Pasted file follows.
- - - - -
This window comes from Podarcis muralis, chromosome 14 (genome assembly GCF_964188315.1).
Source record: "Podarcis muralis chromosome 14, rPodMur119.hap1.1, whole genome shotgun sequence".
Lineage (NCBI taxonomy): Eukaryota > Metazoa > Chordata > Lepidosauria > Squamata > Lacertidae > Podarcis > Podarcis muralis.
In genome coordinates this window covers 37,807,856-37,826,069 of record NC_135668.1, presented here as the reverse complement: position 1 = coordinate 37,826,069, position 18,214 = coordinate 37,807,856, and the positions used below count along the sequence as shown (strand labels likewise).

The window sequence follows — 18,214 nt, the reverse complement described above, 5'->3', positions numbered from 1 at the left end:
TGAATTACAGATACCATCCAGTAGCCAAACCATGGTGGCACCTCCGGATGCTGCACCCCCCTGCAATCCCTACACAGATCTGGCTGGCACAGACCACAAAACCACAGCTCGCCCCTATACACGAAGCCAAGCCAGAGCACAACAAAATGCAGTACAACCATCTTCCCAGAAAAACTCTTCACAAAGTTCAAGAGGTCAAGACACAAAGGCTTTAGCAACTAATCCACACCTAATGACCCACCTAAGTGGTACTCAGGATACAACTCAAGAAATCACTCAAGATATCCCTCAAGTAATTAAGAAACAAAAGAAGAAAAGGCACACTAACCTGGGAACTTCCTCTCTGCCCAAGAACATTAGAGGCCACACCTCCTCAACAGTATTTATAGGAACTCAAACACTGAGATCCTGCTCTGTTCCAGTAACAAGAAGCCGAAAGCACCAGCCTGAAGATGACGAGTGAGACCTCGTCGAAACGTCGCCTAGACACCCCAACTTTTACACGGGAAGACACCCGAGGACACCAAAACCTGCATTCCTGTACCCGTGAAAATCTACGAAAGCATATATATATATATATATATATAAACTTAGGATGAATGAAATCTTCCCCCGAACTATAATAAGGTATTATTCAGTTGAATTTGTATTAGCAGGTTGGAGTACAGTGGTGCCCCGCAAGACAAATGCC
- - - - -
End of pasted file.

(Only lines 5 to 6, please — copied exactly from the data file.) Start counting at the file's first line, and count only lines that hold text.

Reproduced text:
The window sequence follows — 18,214 nt, the reverse complement described above, 5'->3', positions numbered from 1 at the left end:
TGAATTACAGATACCATCCAGTAGCCAAACCATGGTGGCACCTCCGGATGCTGCACCCCCCTGCAATCCCTACACAGATCTGGCTGGCACAGACCACAAAACCACAGCTCGCCCCTATACACGAAGCCAAGCCAGAGCACAACAAAATGCAGTACAACCATCTTCCCAGAAAAACTCTTCACAAAGTTCAAGAGGTCAAGACACAAAGGCTTTAGCAACTAATCCACACCTAATGACCCACCTAAGTGGTACTCAGGATACAACTCAAGAAATCACTCAAGATATCCCTCAAGTAATTAAGAAACAAAAGAAGAAAAGGCACACTAACCTGGGAACTTCCTCTCTGCCCAAGAACATTAGAGGCCACACCTCCTCAACAGTATTTATAGGAACTCAAACACTGAGATCCTGCTCTGTTCCAGTAACAAGAAGCCGAAAGCACCAGCCTGAAGATGACGAGTGAGACCTCGTCGAAACGTCGCCTAGACACCCCAACTTTTACACGGGAAGACACCCGAGGACACCAAAACCTGCATTCCTGTACCCGTGAAAATCTACGAAAGCATATATATATATATATATATATAAACTTAGGATGAATGAAATCTTCCCCCGAACTATAATAAGGTATTATTCAGTTGAATTTGTATTAGCAGGTTGGAGTACAGTGGTGCCCCGCAAGACAAATGCC